One official, a former soldier, compared the reintegration of ex-combatants to raising his two-year-old daughter. He said, “I hold her in my arms, give her love and support, teach her to tie her shoes.” Like raising a child, demobilization is about “formando un ser humano,” creating a human being. For the interviewed officials and experts, demobilization from an armed group is about teaching people to practice free will and to take responsibility for past crimes. When asked what the biggest challenge for reintegrating ex-combatants is, most of my interlocutors say, “poder manejar su comportamiento”—learning to manage their behavior. To reintegrate is to transform from a dangerous insurgency into a reasonable citizen, and to learn to manage the self.

Former combatants contest and subvert the ARN’s vision of reintegration. The FARC party is highly critical of this model and has insisted on a collective reincorporation project organized around economically productive projects for groups of former combatants. As one former FARC commander explained, “What the state wants is a negotiation with each individual guerrilla. They want each of us to go home and resolve our problems alone, as best we can.” Yet in the face of the state’s failure to implement the accords, more than half of former FARC combatants have left the rural reintegration zones. As one official warned, many will “recycle” through the individual reintegration process in order to receive the basic, individual support that the program offers. Despite the efforts of the FARC to demobilize collectively, the vision of the state remains resolutely individual. And like victims, reincorporating combatants must learn to navigate bureaucracies that expect a certain kind of comportment.

Vigia del Fuerte, Choco. A state official from the Victim’s Unit prepares the room where kids will get their compensation checks. The poster in the wall reads “Building the Future”.

The Colombian Postconflict Project

There are crucial differences between the “routes” and bureaucracies for ex-combatants and victims. Ex-combatants are imagined to be men, dangerous and aggressive; victims are imagined as women, suffering and traumatized. Demobilization programs seek to prevent recidivism into criminal violence through economic opportunity and integration into normative family structures, and victims’ programs seek to empower victims to seize control of their lives. Yet, despite these differences, our research reveals that both victim and ex-combatant programs seek to prepare individuals for a prosperous postconflict future. The reparations and reintegration routes demand the emotional transformation of participants: victims must learn to place suffering in the past, and combatants must learn to be less violent. Person by person, these postconflict “routes” produce new postwar subjectivities, even as armed conflict continues.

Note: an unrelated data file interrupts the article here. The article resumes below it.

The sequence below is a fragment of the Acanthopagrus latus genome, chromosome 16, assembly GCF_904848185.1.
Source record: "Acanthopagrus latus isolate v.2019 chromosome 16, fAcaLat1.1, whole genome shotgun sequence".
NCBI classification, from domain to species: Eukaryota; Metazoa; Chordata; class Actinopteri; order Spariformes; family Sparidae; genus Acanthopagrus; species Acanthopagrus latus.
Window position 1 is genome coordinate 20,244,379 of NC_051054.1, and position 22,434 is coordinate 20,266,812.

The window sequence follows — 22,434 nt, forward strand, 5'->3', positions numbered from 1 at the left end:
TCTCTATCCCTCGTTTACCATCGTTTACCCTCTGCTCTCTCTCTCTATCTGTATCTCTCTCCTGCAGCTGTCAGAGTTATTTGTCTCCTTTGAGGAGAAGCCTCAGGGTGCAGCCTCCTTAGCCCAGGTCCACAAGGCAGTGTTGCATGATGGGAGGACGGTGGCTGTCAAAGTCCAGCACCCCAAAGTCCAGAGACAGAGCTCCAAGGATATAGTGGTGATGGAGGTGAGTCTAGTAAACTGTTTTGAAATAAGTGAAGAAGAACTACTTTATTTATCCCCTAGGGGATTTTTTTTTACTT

The language of economic empowerment permeates these interventions and tells us something about what the future bureaucrats and experts within the postconflict project imagine and the kinds of people a prosperous postconflict requires. Dangerous former combatants are transformed into productive individuals and suffering victims into independent investors. The Victims’ Unit and the ARN demand discipline, austerity, and emotional stability and, in exchange, promise ex-combatants and victims not only a peaceful society but a good life: class mobility, job stability, social equality. The routes are represented not only as a way to repair the violence of the armed conflict but also a way out of poverty.

However, in practice these expectations are not attainable by all victims and perpetrators. Victims and ex-combatants are disproportionately poor people. The postconflict apparatus, funded by international donors and the Colombian state, is not just about a new era of human rights in the wake of war. It is also a development project.7Chandra Lekha Sriram, “Liberal Peacebuilding and Transitional Justice: What Place for Socioeconomic Concerns?” in Justice and Economic Violence in Transition, ed. Dustin N. Sharp (San Diego: Springer, 2014). But can a society of savvy small entrepreneurs transform worlds structured by poverty and wartime violence? The focus on economic empowerment within each “route” invites victims and ex-combatants to acquire debt and invest in small businesses that exist within a precarious informal economy (for example, street vending). These enterprises often bring people previously outside of debt (such as freshly arrived ex-combatants) into new relationship with global financial capital.8Ananya Roy, Poverty Capital: Microfinance and the Making of Development (London: Routledge, 2010).

Postconflict bureaucracies are saturated with good intentions: these routes to peace promise to put war in the past, and who wouldn’t want that? Our research with experts, program managers, and participants in reparation and reintegration projects suggests that these projects rely on what feminist theorist Lauren Berlant calls cruel optimism: they invite those most impacted by war to believe in the elusive promises of economic development through smart personal choices, exacerbating economic vulnerability and normalization precarity.9Lauren Berlant, Cruel Optimism (Durham: Duke University Press, 2011).

A photo of the authors, Catalina (left) and Emma (right), working together on this essay in Bogotá.